In the course of its evolution, several earlier versions of The Two-Character Play have been produced. The first of them was presented in 1967 in London and Chicago and brought out in 1969 by New Directions in a signed limited edition. The next, staged in 1973 in New York under the title Out Cry, was published by New Directions in 1973 The third version (New York, 1975), again titled The Two-Character Play, is the one Tennessee Williams wished to include in New Directions' The Theatre of Tennessee Williams series. It is this version which is presented in this ND paperback.
This definitive collection establishes Williams as a major American fiction writer of the twentieth century.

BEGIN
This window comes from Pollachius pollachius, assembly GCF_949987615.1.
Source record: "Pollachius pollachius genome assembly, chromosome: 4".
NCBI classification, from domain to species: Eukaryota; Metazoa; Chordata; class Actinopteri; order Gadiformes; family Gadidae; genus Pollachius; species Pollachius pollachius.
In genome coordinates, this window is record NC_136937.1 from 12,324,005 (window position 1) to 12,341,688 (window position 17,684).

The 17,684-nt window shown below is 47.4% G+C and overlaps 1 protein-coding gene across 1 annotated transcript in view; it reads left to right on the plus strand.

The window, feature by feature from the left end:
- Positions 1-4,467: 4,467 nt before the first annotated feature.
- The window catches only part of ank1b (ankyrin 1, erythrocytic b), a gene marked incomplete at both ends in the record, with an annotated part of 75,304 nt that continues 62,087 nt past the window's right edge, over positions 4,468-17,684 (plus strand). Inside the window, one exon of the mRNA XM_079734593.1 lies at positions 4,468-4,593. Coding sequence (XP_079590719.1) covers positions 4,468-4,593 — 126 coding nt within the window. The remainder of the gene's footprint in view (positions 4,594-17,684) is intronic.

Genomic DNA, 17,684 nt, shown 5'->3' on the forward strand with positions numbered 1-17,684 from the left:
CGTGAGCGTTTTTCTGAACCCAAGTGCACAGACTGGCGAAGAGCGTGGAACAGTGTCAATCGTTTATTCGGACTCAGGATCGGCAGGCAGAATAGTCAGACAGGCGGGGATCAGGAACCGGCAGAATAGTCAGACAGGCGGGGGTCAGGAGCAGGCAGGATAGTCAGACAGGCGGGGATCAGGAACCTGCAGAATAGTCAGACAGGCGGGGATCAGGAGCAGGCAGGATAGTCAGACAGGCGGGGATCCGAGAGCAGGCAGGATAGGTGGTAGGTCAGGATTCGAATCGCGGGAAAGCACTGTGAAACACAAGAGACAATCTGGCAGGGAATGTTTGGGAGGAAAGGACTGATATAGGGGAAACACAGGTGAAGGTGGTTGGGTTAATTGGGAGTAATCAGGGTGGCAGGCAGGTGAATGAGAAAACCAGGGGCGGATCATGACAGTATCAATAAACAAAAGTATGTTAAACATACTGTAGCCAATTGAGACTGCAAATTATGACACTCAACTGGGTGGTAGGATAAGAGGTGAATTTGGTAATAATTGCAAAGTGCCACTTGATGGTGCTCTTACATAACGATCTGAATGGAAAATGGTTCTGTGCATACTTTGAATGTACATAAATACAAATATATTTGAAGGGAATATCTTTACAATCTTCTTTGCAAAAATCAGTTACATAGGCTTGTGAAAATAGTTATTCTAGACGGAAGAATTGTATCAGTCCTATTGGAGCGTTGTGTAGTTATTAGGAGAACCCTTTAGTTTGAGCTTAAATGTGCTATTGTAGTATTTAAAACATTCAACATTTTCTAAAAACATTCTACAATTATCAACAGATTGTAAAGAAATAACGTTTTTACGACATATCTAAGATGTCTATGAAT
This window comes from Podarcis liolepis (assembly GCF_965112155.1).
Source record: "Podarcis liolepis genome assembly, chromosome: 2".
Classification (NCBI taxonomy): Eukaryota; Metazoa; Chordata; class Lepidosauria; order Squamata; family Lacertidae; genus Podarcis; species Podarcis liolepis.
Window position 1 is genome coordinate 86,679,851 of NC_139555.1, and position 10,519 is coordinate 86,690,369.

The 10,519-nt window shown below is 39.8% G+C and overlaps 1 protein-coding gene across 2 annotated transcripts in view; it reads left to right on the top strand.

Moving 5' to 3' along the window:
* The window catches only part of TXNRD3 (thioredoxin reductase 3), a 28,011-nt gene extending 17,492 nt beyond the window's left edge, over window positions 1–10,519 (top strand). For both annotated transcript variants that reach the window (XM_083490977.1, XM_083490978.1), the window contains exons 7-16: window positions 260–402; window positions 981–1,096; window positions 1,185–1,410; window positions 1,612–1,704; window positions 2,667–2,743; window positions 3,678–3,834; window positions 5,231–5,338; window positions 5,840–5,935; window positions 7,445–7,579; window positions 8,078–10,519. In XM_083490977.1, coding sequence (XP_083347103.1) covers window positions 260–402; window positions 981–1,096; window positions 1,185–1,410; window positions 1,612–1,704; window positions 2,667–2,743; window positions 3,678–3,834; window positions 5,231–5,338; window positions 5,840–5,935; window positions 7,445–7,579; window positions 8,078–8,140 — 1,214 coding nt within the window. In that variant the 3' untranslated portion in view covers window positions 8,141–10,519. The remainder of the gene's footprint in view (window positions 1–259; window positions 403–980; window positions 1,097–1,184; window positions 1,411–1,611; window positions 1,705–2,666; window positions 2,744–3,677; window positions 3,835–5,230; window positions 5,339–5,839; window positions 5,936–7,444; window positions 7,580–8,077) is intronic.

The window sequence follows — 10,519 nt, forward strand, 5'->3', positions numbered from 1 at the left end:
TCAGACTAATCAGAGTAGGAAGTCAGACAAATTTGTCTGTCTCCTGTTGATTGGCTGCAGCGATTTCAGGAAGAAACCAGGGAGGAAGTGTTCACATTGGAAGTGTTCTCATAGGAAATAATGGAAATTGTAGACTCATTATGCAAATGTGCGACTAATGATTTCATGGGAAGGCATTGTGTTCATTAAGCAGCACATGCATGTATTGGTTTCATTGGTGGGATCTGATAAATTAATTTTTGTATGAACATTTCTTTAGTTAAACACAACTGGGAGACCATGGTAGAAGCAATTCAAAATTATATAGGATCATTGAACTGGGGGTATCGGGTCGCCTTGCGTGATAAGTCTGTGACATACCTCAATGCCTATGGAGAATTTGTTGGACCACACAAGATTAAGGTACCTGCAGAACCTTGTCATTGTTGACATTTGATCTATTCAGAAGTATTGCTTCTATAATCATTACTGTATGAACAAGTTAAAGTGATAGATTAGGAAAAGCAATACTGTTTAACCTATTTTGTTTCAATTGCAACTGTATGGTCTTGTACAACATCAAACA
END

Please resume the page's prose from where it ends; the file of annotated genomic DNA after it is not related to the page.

Tennessee Williams’ Collected Stories combines the four short-story volumes published during Williams’ lifetime with previously unpublished or uncollected stories. Arranged chronologically, the forty-nine stories, when taken together with the memoir of his father that serves as a preface, not only establish Williams as a major American fiction writer of the twentieth century, but also, in Gore Vidal’s view, constitute the real autobiography of Williams’ "art and inner life."